Bare Foot Cruises
This volume provides an analytical and facts-based overview on the progress achieved in water security in Latin America and the Caribbean (LAC) region over during the last decade, and its links to regional development, food security and human well-being. Although the book takes a regional approach, covering a vast of data pertaining to most of the LAC region, some chapters focus on seven countries (Argentina, Brazil, Chile, Colombia, Costa Rica, Mexico and Peru).
A full understanding of LAC's trends progress requires framing this region in the global context: an ever more globalized world where LAC has an increasing geopolitical power and a growing presence in international food markets. The book's specific objectives are: (1) exploring the improvements and links between water and food security in LAC countries; (2) assessing the role of the socio-economic 'megatrends' in LAC, identifying feedback processes between the region's observed pattern of changes regarding key biophysical, economic and social variables linked to water and food security; and (3) reviewing the critical changes that are taking place in the institutional and governance water spheres, including the role of civil society, which may represent a promising means to advancing towards the goal of improving water security in LAC.
This collection is a critical reflection of the evolution of Caribbean countries since the demise of the West Indies Federation in 1962. At this historical juncture, some territories opted for independence while others remained dependent territories. The volume examines Caribbean societies in comparative and general ways, covering aspects of their ongoing development and challenges. It covers such areas as Caribbean integration, the state of human capital and social policy in the region, the education sector, Caribbean economic sustainability, and, significantly, the physical environment of the Caribbean. A central question has always been: should these territories have gone independent or stayed under some British tutelage? The book addresses this question, illustrating that these island states have made considerable progress, especially in the maintenance and deepening of democratic practices.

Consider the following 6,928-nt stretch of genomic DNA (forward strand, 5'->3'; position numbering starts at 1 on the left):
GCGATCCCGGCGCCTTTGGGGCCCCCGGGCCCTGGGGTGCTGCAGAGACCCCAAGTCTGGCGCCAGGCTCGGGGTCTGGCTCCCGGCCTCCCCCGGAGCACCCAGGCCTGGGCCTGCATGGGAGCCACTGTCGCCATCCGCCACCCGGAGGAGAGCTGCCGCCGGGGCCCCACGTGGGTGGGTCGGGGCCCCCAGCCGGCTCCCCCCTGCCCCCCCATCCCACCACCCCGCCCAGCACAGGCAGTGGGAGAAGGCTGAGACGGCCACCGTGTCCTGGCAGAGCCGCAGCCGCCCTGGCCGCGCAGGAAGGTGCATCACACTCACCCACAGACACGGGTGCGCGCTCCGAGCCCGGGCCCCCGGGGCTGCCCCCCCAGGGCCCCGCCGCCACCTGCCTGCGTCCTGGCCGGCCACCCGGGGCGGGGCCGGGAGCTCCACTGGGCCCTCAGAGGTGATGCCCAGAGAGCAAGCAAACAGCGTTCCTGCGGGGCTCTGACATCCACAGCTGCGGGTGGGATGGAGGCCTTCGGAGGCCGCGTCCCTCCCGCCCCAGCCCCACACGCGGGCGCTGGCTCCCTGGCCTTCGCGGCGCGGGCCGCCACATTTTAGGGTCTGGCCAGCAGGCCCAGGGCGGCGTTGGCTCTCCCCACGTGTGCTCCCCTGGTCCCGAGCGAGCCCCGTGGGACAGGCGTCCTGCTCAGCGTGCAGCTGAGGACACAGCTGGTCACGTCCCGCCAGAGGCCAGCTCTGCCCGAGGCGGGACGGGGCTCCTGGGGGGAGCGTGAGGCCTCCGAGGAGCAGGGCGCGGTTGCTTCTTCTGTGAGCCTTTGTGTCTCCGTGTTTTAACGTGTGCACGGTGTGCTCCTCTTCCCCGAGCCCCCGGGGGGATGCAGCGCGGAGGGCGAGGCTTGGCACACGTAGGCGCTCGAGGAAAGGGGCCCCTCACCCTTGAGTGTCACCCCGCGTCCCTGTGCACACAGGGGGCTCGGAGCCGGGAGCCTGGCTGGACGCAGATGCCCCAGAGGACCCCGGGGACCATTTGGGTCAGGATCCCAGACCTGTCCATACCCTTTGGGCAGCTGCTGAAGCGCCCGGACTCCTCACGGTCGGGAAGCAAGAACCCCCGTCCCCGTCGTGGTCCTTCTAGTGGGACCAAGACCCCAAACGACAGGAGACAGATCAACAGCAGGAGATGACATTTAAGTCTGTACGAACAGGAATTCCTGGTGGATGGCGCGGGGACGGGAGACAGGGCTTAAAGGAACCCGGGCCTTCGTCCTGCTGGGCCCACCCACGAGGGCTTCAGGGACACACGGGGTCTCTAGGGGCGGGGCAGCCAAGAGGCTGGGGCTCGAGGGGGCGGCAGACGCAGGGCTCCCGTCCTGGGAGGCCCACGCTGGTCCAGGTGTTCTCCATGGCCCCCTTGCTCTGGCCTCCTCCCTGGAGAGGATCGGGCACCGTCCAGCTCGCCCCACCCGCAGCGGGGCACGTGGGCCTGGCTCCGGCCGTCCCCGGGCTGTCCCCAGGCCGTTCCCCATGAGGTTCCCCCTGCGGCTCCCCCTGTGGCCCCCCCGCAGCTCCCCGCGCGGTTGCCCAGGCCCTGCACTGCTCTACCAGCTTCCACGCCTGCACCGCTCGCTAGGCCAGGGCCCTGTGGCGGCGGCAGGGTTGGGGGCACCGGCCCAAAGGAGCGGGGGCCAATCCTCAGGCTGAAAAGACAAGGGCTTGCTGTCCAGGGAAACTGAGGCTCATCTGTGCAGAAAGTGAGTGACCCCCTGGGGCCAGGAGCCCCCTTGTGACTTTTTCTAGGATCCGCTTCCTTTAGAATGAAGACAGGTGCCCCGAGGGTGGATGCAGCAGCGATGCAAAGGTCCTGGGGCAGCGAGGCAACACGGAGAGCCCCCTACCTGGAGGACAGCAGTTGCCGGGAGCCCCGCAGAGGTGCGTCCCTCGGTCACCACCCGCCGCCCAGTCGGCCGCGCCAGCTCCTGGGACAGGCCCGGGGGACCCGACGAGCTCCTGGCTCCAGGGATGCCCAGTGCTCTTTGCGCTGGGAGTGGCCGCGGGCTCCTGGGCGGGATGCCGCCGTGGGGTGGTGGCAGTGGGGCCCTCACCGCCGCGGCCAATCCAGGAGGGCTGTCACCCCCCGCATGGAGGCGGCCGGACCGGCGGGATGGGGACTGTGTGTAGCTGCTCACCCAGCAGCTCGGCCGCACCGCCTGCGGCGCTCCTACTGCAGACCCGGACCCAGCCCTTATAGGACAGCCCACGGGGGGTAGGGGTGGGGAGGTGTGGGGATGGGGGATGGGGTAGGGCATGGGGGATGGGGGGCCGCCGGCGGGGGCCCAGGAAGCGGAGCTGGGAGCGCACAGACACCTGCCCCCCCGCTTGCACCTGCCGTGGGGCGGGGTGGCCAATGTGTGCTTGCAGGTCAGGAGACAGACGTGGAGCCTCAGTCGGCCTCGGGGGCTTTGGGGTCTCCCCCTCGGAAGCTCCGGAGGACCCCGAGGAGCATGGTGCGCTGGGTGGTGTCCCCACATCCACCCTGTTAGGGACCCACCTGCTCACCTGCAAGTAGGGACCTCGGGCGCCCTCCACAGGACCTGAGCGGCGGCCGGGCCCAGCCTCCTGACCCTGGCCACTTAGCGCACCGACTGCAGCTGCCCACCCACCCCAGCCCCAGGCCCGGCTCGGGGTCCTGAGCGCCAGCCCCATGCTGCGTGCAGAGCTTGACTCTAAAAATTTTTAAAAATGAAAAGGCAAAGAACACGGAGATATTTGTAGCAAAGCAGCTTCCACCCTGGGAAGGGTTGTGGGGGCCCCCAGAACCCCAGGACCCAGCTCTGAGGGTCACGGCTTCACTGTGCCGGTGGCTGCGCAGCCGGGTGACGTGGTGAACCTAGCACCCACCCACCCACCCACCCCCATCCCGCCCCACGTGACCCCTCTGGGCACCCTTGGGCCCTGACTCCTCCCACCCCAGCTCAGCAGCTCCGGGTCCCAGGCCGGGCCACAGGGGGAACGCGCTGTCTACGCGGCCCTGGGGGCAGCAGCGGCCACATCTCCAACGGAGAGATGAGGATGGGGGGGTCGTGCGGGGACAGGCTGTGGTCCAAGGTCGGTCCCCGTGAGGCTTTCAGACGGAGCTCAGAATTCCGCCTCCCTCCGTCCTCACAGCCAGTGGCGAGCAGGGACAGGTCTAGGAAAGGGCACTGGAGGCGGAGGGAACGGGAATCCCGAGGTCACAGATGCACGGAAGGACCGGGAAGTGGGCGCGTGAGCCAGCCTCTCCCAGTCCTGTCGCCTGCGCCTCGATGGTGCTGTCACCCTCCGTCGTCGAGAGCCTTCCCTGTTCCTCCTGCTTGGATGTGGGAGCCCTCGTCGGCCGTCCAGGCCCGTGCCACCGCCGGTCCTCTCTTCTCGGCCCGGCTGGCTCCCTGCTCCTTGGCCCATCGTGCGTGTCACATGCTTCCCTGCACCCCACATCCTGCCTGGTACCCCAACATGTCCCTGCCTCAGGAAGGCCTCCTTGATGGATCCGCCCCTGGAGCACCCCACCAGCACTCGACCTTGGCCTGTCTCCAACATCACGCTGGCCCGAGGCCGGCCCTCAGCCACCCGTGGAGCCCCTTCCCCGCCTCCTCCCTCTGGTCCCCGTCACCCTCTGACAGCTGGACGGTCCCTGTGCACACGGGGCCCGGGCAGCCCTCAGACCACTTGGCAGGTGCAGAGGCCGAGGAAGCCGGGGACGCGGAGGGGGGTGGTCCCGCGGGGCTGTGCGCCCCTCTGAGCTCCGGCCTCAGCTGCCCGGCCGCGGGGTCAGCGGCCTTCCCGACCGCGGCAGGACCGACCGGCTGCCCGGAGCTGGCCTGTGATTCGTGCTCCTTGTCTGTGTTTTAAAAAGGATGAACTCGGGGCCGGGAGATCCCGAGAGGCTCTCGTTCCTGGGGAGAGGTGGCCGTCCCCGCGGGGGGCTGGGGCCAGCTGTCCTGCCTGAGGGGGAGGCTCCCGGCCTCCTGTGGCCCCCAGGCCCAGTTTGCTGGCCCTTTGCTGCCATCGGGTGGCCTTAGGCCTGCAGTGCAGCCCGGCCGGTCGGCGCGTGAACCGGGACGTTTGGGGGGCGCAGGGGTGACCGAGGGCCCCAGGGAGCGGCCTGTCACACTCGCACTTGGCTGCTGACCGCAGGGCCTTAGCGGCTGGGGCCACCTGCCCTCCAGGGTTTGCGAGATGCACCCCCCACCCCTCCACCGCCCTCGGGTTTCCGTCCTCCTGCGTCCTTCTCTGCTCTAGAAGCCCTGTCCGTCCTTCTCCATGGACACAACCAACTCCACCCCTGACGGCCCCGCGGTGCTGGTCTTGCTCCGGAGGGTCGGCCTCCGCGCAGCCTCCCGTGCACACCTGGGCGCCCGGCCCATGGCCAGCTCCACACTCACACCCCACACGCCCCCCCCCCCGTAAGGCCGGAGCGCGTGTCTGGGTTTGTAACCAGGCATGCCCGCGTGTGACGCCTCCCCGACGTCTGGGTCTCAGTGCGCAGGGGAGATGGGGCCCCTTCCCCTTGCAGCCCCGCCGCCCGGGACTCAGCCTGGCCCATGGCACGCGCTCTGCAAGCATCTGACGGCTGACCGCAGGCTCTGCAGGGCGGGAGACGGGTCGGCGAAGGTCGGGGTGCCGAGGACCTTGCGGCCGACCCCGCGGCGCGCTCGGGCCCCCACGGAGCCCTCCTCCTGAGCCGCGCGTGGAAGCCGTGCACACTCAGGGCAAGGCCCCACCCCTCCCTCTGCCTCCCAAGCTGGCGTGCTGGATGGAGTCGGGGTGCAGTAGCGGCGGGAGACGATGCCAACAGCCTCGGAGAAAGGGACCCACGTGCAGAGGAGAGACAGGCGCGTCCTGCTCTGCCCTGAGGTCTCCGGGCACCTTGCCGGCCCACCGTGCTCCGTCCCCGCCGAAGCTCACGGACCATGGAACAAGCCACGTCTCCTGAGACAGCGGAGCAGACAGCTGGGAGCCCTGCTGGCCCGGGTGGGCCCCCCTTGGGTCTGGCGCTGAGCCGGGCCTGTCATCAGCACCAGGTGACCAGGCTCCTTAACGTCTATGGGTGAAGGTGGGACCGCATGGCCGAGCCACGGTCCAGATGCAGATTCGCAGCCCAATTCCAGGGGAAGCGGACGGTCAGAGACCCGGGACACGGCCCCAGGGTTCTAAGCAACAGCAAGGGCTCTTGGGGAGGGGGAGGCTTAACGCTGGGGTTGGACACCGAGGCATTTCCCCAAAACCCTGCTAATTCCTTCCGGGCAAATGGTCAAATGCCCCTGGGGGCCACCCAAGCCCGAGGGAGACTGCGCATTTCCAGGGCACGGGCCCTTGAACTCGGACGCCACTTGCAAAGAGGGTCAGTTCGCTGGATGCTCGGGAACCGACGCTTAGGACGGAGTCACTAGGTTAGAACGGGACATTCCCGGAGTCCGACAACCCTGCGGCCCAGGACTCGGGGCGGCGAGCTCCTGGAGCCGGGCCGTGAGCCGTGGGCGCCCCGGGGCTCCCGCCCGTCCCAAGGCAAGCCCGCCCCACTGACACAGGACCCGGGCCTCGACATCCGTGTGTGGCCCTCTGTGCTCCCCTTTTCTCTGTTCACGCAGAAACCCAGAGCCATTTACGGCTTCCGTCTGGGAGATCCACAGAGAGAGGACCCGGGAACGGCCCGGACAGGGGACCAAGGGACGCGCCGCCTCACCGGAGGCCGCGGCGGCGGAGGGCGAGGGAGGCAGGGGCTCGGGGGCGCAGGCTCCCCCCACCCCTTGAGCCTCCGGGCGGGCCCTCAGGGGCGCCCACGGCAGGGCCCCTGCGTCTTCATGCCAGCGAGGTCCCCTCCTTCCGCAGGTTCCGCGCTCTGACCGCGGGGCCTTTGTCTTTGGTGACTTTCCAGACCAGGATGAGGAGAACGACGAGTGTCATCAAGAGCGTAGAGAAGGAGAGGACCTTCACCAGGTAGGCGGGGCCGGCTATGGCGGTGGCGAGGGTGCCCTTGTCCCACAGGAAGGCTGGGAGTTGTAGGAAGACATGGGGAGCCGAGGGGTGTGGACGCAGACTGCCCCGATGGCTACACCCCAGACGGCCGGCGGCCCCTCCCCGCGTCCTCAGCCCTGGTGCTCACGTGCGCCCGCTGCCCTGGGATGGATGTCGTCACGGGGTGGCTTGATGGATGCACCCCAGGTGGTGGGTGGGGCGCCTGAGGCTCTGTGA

This book is the first of a series of volumes of original fiction about animals and plants that behave like people, given the opportunity and the circumstances. Instincts and nature combine to weave stories that are interesting and appropriate for pre-teens to adults. Given the author's academic background in the sciences, practical experience in medicine, human behavior and nature conservancy and pure imagination, these stories are both informative and amusing. Though largely set in the Caribbean region, the themes can be applied to life anywhere on the planet.
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